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Tilson, for his part, disagrees with the WWF's and other groups' focus on Asian medicinal practices, which he says are overrated as a cause of tiger deaths. In any event, he insists, hand-wringing is counterproductive when there is a real chance of saving the tiger: "In Sumatra alone, if they have 1,000 to 2,000 wild tigers, that is going to be more than enough to exist indefinitely in a healthy situation. Most wildlife managers will tell you we don't need to worry genetically or demographically with these kind of numbers. And I believe we have the capability of determining where they are, protecting them and securing them for the future. It just takes a lot of work. And that's what I do."
Skeptics will note that even if Tilson is entirely successful, he will help assure the future of only one of the world's remaining five tiger subspecies. Tigers on the rest of the planet still live in a tangle of poverty-ridden populations and politically unstable governments--Myanmar (Burma), Cambodia, North and South Korea, Vietnam, Laos, Thailand, China, India, Bangladesh, Nepal, Bhutan, and Russia, all places where development pressure and economic desperation combine to make tiger preservation a secondary matter. Even Tilson concedes that lasting tiger preservation across all of the former tiger range is probably unlikely.
Instead, some tiger species may incur the fate of the South China tiger, which for the last 20 years has been seen only in zoos. (Just 40 years ago there were probably more than 4,000 South China tigers in the wild, but the Chinese government declared them pests and encouraged their slaughter.) On the other hand, tigers have surprised us before. Maybe a few South China tigers are still prowling their territory, to re-emerge suddenly one day--just as the wapiti, a kind of red deer thought to have been extinct since the 1950s, reappeared two years ago in a remote part of Tibet. Whether hiding deep in the forest or surveying you from a placid zoo exhibit, tigers remain enigmatic. Even Ron Tilson, who has spent the better part of 10 years camped out in tiger habitat, doesn't know all there is to know about them. And he's never seen a Sumatran tiger in the wild.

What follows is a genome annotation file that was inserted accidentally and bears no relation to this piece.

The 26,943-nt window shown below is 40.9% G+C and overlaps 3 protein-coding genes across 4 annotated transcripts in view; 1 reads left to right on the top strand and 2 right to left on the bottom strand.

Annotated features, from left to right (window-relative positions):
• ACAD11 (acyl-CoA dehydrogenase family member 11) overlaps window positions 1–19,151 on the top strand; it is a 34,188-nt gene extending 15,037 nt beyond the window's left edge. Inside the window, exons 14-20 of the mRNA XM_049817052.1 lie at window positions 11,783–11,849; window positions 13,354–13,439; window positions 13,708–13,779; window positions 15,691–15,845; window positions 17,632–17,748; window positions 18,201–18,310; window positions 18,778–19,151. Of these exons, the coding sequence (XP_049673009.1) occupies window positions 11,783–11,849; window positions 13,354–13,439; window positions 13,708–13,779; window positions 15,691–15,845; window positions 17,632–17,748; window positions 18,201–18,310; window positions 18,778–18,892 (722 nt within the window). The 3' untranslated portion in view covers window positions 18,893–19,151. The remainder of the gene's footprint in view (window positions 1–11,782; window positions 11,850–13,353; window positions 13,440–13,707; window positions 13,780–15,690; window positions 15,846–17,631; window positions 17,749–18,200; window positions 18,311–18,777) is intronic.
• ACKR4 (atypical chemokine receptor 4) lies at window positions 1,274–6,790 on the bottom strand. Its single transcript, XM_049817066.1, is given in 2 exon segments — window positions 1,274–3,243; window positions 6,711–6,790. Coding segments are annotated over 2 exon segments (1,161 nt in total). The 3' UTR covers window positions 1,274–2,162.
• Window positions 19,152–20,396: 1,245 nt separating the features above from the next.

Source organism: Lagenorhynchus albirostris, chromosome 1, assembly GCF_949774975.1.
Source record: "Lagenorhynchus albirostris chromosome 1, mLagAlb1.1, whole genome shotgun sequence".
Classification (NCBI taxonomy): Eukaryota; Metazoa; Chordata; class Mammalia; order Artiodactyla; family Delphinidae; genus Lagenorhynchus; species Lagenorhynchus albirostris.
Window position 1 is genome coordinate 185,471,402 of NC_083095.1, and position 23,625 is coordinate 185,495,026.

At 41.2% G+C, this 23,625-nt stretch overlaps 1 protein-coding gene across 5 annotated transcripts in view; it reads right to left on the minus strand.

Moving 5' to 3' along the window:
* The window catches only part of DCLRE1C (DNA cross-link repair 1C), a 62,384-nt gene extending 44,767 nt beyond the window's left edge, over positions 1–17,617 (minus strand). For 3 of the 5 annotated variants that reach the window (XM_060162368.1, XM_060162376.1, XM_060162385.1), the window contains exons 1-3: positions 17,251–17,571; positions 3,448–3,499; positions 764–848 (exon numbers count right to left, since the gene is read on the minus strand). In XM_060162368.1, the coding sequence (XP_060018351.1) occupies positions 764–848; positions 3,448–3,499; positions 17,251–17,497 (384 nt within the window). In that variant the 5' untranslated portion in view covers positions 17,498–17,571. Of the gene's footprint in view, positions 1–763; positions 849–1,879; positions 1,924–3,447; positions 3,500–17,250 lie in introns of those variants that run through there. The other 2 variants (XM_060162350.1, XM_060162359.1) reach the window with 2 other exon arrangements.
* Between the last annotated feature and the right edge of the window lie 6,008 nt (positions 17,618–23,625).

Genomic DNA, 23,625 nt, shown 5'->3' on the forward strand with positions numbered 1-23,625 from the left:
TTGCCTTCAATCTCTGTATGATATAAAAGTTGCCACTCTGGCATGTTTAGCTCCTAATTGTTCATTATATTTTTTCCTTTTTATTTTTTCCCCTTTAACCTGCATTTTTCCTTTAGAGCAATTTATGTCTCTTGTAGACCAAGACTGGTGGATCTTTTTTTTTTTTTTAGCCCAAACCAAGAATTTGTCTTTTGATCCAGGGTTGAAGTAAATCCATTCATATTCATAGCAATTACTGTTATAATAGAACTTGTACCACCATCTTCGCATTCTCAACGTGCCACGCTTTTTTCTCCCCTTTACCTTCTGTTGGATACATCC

"That's the oddest part of this whole study," Tilson acknowledges. "In [Sumatra's Way Kambas] national park I have 12 people working in the field all the time. Every three days we walk 162 kilometers, to check the cameras--to change the film, change the batteries, make sure everything's proper. In this entire amount of time we have never seen a tiger in the field.
"We see their tracks. We see their urine and their scrapings. We see the dead animals that they've killed--and we don't see the tigers. We even have photographs of these tigers where we've set up a camera and the staff is there, we take a photo, and because it's time-coded, [it's clear that] sometimes within 10 or 15 minutes the tiger comes and photographs himself, urinates on the camera, and then walks away. So here I am, a recognized world authority on the Sumatran tiger, and I've never seen the damn thing.
"And I've almost gotten to the point where I prefer not to see one," Tilson says, sprawling in the chair at his Minnesota Zoo office and staring at the ceiling. "First, I don't want to be disappointed. And I know when we do see one it will scare the bejeezus out of us."